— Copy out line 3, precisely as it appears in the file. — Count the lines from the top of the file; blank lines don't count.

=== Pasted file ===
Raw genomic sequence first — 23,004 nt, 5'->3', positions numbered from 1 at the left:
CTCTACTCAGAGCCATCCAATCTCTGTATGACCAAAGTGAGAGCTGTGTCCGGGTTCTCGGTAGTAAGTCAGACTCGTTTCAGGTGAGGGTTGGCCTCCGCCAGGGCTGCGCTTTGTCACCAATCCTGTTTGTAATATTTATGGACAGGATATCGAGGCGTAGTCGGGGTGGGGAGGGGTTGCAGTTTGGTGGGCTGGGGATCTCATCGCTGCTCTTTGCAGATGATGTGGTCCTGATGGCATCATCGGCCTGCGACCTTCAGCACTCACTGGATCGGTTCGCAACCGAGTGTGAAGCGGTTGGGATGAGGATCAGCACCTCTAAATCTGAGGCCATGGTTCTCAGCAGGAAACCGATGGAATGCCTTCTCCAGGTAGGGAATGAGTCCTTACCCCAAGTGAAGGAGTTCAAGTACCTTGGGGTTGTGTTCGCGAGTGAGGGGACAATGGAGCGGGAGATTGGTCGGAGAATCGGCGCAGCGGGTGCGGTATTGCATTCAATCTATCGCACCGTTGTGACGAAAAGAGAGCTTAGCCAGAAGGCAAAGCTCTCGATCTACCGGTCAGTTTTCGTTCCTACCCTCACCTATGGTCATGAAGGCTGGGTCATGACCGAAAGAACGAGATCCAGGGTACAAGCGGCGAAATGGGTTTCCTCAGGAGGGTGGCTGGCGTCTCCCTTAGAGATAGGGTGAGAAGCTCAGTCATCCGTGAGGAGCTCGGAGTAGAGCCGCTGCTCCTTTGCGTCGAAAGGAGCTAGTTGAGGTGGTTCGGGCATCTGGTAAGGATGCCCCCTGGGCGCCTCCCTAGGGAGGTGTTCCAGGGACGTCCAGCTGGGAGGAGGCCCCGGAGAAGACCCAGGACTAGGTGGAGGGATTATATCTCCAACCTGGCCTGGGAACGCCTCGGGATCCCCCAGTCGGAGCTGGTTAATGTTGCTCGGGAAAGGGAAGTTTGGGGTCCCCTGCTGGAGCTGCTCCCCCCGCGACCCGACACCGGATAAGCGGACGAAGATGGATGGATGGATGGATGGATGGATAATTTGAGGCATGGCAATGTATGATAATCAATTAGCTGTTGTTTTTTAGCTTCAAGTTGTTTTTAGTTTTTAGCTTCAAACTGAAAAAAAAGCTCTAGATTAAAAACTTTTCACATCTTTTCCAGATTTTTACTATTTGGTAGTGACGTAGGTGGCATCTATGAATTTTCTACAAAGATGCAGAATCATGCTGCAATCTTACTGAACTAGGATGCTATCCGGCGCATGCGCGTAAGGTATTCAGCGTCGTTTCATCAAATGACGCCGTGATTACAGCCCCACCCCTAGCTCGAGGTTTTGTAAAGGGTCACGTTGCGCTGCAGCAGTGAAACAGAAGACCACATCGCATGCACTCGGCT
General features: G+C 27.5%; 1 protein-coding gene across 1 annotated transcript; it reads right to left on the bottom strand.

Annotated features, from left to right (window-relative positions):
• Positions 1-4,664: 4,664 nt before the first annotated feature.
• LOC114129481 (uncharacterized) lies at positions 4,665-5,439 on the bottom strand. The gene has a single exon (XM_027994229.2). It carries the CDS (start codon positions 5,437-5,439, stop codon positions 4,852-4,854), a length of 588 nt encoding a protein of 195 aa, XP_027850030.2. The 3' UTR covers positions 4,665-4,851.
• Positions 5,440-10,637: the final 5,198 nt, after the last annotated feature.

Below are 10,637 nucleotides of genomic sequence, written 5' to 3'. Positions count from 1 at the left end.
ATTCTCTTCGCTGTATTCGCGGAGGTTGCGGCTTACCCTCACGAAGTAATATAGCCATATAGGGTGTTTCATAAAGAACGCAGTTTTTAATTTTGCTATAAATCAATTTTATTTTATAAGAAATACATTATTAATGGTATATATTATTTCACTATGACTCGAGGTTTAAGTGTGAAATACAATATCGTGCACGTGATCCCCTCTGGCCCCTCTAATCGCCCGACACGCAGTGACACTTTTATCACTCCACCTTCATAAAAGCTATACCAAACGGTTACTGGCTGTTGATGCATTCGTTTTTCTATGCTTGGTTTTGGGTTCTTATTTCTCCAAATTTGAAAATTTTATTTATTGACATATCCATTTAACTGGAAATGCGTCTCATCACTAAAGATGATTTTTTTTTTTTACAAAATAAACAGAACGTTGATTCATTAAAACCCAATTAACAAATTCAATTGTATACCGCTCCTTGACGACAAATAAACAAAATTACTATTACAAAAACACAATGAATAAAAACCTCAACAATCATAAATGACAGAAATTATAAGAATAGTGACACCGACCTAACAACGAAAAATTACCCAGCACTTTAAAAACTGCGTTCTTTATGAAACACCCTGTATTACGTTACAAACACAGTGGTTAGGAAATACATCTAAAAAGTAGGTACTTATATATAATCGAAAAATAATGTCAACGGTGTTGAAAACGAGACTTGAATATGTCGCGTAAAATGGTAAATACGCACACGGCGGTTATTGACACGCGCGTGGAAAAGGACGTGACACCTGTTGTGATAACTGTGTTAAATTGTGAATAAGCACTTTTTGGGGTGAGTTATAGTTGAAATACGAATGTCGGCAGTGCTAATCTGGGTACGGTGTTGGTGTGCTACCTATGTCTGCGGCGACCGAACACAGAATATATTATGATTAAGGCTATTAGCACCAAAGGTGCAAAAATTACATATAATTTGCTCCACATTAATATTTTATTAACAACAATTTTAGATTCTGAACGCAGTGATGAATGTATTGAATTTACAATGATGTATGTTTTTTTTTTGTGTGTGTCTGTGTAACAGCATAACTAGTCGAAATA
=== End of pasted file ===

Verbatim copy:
General features: G+C 27.5%; 1 protein-coding gene across 1 annotated transcript; it reads right to left on the bottom strand.